BMW recently decided to stop supplying cars to the British police.
The German company intends to close its dedicated sales unit to focus on sales to its retail and corporate customers. The company’s official announcement did not mention the fact that several British police had banned their drivers from high-speed operations in certain BMW models following the problem with the N57 diesel engine fitted to models such as the 330d, 530d and X5. The engine in question is reportedly connected to the recent death of an officer in a crash with another vehicle.
Notably, police officer Nicolas Dumphreys died in January 2020 when his service vehicle crashed on the M6 motorway while responding to an emergency call. Investigations say a mechanical malfunction caused a fire in the engine compartment of the car Dumphreys was driving. This was not the only incident, however, as BMW became aware of another incident involving a problem with the N57 3-liter six-cylinder diesel engine in 2016.
BMW UK then contacted the company’s headquarters in Germany and an investigation was carried out which concluded that the engine failure was due to insufficient lubrication. The fact that civilian vehicles did not experience such problems suggests that the cause of the problem may lie in the way the police often use their vehicles. Especially, leaving them unemployed for a long time. Following an internal investigation by BMW, the company advised British police forces to reduce the intervals between oil changes for their vehicles, but it appears Cumbria Police were not informed of the specific instructions regarding their officers’ service vehicles.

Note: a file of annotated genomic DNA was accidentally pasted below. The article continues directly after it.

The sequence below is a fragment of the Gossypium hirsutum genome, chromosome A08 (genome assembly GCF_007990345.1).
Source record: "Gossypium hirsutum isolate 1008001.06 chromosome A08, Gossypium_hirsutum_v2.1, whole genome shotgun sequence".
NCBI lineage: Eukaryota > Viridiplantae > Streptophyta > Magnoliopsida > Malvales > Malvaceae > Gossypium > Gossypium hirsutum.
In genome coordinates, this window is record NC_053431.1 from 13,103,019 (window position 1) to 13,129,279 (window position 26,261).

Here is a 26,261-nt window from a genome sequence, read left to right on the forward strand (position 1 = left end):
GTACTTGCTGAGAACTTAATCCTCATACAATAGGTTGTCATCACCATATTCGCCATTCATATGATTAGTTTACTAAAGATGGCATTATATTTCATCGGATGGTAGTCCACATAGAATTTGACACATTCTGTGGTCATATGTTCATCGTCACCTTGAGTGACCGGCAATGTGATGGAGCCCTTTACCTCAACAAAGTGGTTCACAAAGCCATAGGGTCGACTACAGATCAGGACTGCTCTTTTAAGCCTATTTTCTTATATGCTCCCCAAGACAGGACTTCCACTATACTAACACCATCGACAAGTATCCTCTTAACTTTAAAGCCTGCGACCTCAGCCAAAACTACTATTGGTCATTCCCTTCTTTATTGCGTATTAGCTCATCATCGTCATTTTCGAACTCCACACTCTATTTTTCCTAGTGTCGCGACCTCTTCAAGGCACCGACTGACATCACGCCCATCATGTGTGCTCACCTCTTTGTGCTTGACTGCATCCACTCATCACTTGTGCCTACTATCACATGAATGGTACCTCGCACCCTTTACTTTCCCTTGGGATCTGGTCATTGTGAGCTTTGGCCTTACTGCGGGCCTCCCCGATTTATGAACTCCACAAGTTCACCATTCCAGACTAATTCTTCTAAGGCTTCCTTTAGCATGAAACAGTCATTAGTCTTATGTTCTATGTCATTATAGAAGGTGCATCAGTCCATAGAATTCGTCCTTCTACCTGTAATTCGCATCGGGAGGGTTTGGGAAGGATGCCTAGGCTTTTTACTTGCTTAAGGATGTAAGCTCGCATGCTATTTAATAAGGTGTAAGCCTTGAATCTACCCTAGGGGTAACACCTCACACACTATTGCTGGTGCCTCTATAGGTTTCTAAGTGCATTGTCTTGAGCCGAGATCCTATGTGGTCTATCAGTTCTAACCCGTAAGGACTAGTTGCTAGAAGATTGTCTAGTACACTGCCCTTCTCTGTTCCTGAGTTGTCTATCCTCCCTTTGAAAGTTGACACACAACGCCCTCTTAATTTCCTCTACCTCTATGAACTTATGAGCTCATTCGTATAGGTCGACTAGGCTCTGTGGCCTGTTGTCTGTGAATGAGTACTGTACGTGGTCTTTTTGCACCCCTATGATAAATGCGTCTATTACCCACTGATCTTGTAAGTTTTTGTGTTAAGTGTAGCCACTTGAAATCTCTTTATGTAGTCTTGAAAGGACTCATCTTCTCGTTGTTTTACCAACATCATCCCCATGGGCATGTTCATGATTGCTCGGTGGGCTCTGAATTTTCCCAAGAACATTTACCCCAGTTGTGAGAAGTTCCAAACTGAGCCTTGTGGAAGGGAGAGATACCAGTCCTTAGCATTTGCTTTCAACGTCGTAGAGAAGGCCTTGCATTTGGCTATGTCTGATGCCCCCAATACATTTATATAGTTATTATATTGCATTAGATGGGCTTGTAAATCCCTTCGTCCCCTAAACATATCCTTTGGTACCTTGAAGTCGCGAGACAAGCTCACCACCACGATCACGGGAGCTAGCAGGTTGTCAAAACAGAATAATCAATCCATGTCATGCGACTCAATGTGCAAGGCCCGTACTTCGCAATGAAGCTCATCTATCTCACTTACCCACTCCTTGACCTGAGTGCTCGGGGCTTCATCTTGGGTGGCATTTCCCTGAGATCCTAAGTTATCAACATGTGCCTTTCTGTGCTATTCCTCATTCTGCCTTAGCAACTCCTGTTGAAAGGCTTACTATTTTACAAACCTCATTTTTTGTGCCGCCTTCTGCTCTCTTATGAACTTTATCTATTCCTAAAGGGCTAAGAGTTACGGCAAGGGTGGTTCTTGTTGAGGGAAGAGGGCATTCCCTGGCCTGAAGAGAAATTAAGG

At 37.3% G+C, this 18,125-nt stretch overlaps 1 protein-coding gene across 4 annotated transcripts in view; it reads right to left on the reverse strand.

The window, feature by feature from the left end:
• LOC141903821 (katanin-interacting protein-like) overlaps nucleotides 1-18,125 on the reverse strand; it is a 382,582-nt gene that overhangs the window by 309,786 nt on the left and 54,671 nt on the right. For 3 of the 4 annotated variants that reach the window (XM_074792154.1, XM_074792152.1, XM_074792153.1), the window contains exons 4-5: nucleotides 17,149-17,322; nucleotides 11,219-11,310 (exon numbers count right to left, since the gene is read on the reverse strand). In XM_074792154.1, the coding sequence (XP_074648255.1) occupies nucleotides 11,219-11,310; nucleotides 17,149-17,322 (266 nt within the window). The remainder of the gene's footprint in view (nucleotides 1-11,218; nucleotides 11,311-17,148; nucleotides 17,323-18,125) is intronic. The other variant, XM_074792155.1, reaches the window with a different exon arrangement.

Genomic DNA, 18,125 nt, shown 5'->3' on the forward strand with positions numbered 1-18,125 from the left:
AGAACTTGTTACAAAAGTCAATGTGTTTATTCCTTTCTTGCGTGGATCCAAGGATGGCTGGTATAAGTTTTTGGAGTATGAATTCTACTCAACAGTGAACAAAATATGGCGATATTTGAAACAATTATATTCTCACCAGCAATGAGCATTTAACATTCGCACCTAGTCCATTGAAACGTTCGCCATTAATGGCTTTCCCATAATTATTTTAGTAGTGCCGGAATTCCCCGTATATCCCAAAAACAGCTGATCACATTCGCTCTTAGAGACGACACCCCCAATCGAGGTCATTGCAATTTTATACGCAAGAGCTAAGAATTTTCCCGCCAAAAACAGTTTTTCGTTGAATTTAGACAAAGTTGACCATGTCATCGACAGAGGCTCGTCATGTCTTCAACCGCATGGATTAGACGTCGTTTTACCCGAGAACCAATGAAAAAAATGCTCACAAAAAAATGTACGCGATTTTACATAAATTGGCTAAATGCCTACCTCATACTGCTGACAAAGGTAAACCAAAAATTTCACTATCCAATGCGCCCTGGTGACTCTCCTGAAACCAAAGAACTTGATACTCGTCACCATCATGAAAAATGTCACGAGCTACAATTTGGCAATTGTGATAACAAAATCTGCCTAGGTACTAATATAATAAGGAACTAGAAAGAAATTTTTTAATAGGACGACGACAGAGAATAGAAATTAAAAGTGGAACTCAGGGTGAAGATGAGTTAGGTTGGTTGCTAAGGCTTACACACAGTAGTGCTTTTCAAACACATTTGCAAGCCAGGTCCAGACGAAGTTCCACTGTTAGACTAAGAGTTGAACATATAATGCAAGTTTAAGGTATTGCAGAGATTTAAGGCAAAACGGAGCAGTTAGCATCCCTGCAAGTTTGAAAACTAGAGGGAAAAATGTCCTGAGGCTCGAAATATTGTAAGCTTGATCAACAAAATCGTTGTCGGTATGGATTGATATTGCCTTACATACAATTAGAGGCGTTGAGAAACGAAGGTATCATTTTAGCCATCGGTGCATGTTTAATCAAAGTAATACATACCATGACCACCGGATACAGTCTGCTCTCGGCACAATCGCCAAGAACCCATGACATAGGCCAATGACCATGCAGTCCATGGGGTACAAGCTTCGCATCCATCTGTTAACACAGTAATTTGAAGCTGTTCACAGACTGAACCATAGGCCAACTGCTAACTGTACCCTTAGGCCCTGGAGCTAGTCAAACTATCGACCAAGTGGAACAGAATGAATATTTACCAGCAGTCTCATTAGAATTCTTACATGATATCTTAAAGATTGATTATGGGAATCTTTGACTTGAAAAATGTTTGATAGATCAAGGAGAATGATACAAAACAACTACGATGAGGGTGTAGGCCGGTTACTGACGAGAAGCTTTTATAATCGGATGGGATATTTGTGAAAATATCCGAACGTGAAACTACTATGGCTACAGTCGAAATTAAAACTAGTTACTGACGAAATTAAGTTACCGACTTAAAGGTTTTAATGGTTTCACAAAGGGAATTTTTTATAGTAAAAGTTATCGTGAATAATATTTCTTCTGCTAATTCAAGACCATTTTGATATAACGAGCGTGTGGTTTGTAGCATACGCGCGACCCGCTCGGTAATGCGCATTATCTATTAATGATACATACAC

Some police forces have stopped using their N57-powered vehicles and have already used alternative vehicles such as the Volvo XC90. However, the widow of the slain officer, while welcoming BMW’s decision to stop supplying police vehicles, criticized the decision of the National Police Chiefs Council (NPCC) not to remove all N57 engined patrol cars from service.